24-year-old Parsons grad Ximon Lee first wowed judges Luella Bartley, Lily Allen, and Tommy Ton and brought home the 2015 H&M Design Award earlier this year, making him the first menswear designer to earn the achievement since it launched in 2012. Last night, Ximon presented his all-star collection to the VFILES crowd, and told us a bit more about its influences: "The inspiration for this collection starts with this Polish documentary about Post-Soviet street kids," Ximon said backstage. "It really touched me, so I started tracing off some screenshots from the documentary about how the street kids were wearing what they were wearing. For them it's necessary; they have to layer to survive the winters." Ximon started amassing clothing from the Salvation Army and deconstructing it to mirror these amalgamative layers. Models even walked with painted mattress egg crates as accessories. "The collection really falls in different layers; you see a lot of different fits," Ximon added, "and that's taking from the fact that they have to wear whatever they can find."

After watching their hyper-pop, unabashedly embellished pieces cruise down the runway flanked by a show poodle, we officially want to be best friends with Cami Jones and Nadia Napreychikov, the peroxide punk Aussie duo behind DI$COUNT UNIVER$E. "We worked with an artist called Coffin Washer and he's so amazing. He designed artworks that we then translated to the collection," the pair explained backstage of their fall/winter 15 collection 'Dreams and Screams' influence. "As designers, our work is a constant continuation and we never work thematically. It's not like we're doing donkeys this season, you know? We try to just continue what we love from past collections and work with what comes naturally to us."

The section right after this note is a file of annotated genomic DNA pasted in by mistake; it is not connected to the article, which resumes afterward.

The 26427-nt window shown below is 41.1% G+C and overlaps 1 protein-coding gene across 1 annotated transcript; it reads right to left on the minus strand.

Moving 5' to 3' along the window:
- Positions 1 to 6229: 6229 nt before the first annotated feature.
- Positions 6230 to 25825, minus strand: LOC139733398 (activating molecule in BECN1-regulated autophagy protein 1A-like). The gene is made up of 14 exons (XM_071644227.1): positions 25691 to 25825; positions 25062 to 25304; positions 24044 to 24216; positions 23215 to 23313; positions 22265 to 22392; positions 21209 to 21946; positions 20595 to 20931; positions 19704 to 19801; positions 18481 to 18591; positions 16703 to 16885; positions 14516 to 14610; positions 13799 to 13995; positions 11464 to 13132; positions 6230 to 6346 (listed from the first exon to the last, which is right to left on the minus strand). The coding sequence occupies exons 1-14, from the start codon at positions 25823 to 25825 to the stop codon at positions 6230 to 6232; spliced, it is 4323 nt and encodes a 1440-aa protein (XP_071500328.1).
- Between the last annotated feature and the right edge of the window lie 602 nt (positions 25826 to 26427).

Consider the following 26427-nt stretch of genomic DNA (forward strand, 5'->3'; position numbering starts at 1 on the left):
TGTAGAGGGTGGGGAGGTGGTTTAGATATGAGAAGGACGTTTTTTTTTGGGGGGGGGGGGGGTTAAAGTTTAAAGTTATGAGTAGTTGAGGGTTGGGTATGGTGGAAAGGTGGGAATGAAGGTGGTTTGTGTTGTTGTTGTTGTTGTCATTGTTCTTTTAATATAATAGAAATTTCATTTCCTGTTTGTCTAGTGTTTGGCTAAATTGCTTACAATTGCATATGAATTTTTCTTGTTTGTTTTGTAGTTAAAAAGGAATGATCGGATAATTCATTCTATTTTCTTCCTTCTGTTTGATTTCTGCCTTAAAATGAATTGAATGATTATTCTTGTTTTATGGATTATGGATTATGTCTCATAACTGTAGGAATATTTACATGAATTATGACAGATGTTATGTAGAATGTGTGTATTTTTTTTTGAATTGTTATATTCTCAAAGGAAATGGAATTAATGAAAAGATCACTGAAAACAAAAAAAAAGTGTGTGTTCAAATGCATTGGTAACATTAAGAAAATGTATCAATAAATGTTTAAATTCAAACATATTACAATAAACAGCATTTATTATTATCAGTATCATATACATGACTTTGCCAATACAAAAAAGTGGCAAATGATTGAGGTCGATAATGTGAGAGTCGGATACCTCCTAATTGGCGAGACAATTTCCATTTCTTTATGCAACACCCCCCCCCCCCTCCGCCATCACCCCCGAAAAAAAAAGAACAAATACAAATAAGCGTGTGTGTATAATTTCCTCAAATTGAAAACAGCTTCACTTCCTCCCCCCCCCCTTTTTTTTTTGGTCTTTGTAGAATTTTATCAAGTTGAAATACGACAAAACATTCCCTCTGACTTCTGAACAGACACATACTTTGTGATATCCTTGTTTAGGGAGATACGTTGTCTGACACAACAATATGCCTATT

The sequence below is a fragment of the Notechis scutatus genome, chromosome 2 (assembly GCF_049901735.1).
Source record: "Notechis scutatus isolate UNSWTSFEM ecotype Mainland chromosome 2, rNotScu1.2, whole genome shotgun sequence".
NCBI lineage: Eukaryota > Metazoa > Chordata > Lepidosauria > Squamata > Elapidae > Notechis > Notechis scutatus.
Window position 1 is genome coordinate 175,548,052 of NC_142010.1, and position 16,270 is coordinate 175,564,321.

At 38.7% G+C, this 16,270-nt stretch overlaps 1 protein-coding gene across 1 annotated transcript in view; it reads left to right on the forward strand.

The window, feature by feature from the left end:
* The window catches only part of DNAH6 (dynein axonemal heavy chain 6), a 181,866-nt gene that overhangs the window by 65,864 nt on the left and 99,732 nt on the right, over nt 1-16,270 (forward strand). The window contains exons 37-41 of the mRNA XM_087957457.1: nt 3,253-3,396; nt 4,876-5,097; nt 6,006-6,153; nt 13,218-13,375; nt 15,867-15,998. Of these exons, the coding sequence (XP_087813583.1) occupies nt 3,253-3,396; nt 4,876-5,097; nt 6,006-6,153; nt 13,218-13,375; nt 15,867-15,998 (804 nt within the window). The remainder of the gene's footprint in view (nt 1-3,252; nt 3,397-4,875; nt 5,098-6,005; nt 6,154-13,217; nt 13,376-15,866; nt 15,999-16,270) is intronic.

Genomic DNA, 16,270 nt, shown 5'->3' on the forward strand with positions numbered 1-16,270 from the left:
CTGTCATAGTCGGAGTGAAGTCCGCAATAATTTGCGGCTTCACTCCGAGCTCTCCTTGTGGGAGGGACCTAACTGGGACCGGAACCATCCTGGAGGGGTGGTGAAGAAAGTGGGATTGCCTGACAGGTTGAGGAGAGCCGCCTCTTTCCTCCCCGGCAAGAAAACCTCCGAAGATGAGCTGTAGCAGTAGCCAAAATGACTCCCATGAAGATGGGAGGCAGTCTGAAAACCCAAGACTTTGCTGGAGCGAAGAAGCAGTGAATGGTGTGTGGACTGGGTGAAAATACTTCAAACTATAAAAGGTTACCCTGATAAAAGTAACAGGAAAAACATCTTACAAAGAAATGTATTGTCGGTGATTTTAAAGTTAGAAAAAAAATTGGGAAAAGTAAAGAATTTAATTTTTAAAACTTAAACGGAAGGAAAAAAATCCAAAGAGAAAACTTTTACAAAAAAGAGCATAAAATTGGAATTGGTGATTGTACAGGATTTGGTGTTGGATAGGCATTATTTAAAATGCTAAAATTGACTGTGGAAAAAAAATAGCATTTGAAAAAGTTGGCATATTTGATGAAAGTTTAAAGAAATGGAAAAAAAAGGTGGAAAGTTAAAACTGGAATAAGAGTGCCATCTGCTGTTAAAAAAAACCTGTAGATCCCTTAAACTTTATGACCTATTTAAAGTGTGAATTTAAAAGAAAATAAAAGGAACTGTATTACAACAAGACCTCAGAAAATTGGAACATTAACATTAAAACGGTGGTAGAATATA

Andrea Jiapei Li
If Jacquemus and J.W. Anderson had a baby and made Raf Simons godfather, it would look something like New York-based Andrea Jiapei Li's fall/winter 15 collection. The at once elegant and sporty looks were some of the night's strongest silhouettes, playfully modern in their cool ease. "From the very beginning, this collection stemmed from a video I saw online talking about recording sound as a kind of emotion fabric. So I started thinking about what if I could transfer emotion into a fabric," Andrea explained backstage. "I looked at a lot of totally different fabrics together, and wanted the final look to convey elegance but a sense of sportiness as well." Mission accomplished.

Julia Seemann
Zurich-based designerJulia Seemann's fall/winter 15 collection was an object lesson in the importance of balance. Drawing inspiration similarly from workwear and the abstract art of fellow Swede Max Bill, "I wanted to create really feminine silhouettes with rough materials," Julia said backstage. "I was using a lot of denim and varnished it by hand. I worked with a lot of stiff materials, but always with the aim to create feminine looks with an extra twist. All of them have hats, so I also wanted to have this coolness to it, a little bit of elegance."



Text Emily Manning
Photography Kate Owen